The Hidden Stat Fueling Rodgers' Big Season

Touchdown passes? Low interception rate? Completion percentage? Yes, they are all contributing factors. But one overlooked stat is a big reason why Aaron Rodgers has separated himself from all the others.

The summation of Aaron Rodgers' talents and how they translate to statistics has led to one of the best 12-game stretches for any quarterback in any season.

With a passer rating of 125.3 headed into Sunday's game with the Raiders, the Green Bay Packers' quarterback is far and away leading the NFL and could top the single-season record of 121.4 set by the Colts' Peyton Manning in 2004.

While Rodgers' league-leading 37 touchdown passes, low interception total (just five), and his sterling completion percentage (70.6 percent) are all contributing factors, the statistic contributing the most, perhaps, to his uncommon separation from the other quarterbacks in the league is yards per pass attempt.

Lost among the more popular quarterback statistics, yards per attempt is one of the four components that make up the traditional passer rating formula. Along with interception percentage, the weight given to yards per attempt in the formula is greatest in magnitude followed by touchdown percentage and completion percentage.

Should Rodgers keep up his 9.4 yards-per-attempt pace, he would post the highest such mark in more than a decade. Kurt Warner, leading the "Greatest Show on Turf" in 2000, led the league at 9.9. The NFL record, set by Sid Luckman in 1943, is 10.9.

Rodgers has shown a rare combination of producing big play after big play while being extremely averse to risk, rivaled only maybe by the Patriots' Tom Brady in 2007. The same cannot be said for the best of the yards-per-attempt leaders during the Super Bowl era.

Warner, with the Rams in 2000, had 18 interceptions.

The Falcons' Chris Chandler – at 9.6 yards per attempt in 1998 – had 12 interceptions.

The Raiders' Ken Stabler - at 9.6 yards per attempt – had 17 interceptions in 1976.

And Packers' fans might remember Lynn Dickey's prolific 1983 season, where he put up 9.2 yards per attempt but had a whopping 29 interceptions.

Despite the high totals in interceptions, the latter three quarterbacks went on to post the highest single-season passer ratings of their careers in those seasons. And Manning, who had a career-high 9.2 yards per attempt in his record year in 2004, also threw 10 interceptions. Manning has posted just one other season of more than 8.0 yards per attempt in his 14 NFL seasons.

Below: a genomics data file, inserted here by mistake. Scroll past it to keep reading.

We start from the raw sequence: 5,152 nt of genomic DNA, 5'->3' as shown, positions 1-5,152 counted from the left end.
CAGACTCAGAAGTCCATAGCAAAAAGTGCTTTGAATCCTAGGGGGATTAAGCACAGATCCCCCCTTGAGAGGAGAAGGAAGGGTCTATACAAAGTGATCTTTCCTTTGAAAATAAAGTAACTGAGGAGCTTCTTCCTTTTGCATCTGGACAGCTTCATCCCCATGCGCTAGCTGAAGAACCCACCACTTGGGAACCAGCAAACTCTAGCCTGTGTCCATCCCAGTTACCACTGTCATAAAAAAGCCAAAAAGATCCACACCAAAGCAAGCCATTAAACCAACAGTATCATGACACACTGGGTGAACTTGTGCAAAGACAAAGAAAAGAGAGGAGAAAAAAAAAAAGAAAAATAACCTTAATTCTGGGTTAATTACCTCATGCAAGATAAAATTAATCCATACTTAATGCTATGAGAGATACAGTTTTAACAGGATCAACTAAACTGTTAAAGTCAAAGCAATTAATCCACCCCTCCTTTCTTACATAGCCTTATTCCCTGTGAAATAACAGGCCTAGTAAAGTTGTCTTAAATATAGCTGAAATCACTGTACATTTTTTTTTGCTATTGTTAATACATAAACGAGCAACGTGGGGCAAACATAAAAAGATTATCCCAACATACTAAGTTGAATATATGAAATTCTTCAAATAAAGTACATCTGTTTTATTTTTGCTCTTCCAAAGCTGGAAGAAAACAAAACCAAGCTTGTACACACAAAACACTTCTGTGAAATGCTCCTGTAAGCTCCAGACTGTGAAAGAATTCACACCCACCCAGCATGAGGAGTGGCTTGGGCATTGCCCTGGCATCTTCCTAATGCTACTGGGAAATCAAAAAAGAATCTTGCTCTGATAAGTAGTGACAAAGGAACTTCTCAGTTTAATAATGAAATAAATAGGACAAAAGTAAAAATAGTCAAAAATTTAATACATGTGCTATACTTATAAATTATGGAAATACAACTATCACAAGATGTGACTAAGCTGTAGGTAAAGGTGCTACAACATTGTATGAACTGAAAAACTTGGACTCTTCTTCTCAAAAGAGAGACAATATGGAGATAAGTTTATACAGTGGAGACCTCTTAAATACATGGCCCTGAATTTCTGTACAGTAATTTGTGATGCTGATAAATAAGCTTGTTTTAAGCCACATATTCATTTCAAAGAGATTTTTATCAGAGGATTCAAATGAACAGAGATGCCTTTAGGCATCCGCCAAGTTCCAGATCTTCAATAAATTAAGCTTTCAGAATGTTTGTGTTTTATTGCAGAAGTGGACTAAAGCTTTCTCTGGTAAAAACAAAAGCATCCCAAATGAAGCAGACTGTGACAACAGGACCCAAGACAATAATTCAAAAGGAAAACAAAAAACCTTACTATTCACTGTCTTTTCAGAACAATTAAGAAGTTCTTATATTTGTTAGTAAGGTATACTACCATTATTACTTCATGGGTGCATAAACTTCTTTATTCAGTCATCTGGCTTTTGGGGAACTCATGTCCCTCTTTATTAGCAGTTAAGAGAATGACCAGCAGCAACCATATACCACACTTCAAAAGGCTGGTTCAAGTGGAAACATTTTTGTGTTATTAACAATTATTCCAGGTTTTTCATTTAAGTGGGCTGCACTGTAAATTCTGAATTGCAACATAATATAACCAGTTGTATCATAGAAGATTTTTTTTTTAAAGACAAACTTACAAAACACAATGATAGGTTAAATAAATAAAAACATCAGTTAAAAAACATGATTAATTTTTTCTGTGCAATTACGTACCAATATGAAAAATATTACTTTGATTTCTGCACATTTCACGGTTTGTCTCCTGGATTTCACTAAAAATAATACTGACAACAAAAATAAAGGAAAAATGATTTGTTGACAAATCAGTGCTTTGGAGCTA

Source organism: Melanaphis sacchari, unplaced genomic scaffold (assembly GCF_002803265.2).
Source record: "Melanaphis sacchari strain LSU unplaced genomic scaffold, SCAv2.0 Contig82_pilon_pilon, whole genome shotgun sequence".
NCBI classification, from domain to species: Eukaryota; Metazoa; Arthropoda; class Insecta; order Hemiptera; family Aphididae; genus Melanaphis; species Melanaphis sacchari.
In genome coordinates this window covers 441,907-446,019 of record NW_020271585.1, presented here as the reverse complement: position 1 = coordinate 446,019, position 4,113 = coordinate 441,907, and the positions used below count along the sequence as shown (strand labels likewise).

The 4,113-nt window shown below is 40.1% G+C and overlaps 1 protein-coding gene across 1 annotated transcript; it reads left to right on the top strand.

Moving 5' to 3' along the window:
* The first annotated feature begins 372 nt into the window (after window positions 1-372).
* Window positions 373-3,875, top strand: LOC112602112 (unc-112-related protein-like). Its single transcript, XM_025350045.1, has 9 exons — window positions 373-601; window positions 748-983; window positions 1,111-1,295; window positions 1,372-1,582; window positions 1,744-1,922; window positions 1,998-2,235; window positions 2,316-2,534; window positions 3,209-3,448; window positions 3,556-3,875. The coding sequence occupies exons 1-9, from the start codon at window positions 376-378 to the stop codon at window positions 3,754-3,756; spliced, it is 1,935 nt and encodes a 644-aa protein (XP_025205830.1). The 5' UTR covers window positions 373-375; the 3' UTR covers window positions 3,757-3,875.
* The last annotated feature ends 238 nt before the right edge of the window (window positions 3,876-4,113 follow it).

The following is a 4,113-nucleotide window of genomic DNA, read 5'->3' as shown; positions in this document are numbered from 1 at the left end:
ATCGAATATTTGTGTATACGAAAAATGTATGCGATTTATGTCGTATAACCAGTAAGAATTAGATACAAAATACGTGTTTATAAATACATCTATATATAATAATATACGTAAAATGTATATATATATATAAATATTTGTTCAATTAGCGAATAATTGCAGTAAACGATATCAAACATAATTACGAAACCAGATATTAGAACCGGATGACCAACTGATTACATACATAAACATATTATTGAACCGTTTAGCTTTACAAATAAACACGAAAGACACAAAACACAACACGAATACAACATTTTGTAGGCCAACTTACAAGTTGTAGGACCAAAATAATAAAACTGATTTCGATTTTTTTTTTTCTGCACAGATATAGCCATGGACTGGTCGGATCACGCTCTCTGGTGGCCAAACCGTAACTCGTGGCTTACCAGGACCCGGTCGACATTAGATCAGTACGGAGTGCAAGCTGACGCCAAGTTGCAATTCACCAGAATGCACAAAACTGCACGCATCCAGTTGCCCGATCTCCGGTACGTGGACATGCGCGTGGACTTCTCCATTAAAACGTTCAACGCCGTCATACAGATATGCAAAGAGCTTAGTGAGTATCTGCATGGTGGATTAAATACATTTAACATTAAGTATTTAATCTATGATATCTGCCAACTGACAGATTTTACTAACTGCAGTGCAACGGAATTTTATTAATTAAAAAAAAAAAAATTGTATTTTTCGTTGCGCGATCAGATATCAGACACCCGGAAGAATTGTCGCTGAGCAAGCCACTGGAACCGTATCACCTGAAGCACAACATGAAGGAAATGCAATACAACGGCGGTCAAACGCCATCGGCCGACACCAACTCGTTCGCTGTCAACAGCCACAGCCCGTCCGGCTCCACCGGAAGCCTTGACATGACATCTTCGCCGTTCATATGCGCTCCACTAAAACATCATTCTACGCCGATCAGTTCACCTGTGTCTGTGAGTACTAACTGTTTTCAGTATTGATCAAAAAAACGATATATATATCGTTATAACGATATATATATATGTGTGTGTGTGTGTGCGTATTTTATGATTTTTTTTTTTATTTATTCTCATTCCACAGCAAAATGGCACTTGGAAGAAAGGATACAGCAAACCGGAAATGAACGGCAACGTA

Nobody in 2011 has made the most of their opportunities like Rodgers, a statement reflected in the one category – of the 16 tallied on for quarterbacks – where Rodgers ranks the lowest. At an average of 34 pass attempts per game, Rodgers is tied for 15th. By comparison, the two quarterbacks he is most often matched up against – the Saints' Drew Brees and Brady – are No. 1 and No. 3, respectively, with 41.3 and 38.2 attempts per game.

Despite the disparity, Rodgers is right on the tails of the leaders in passing yards (320.3 per game). His play-action passes have been most effective and his ball placement in throwing to a dynamic set of receivers has set a new standard for quarterback play.

"He has the ability to place the ball where it needs to be," said rookie Randall Cobb, who at 56.9 percent has the highest percentage of yards after the catch among all receivers on the team. "But we also have some playmakers on this team."

Cobb, along with James Jones (46.4 percent of his yards after the catch), Jordy Nelson (40.2 percent), and Greg Jennings (33.4 percent), gives the Packers four of the best run-after-catch receivers in the league. At 13.4 yards per catch, the Packers, like Rodgers in yards per pass attempt, have the league lead.

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Matt Tevsh has covered the Packers since 1996. E-mail him at

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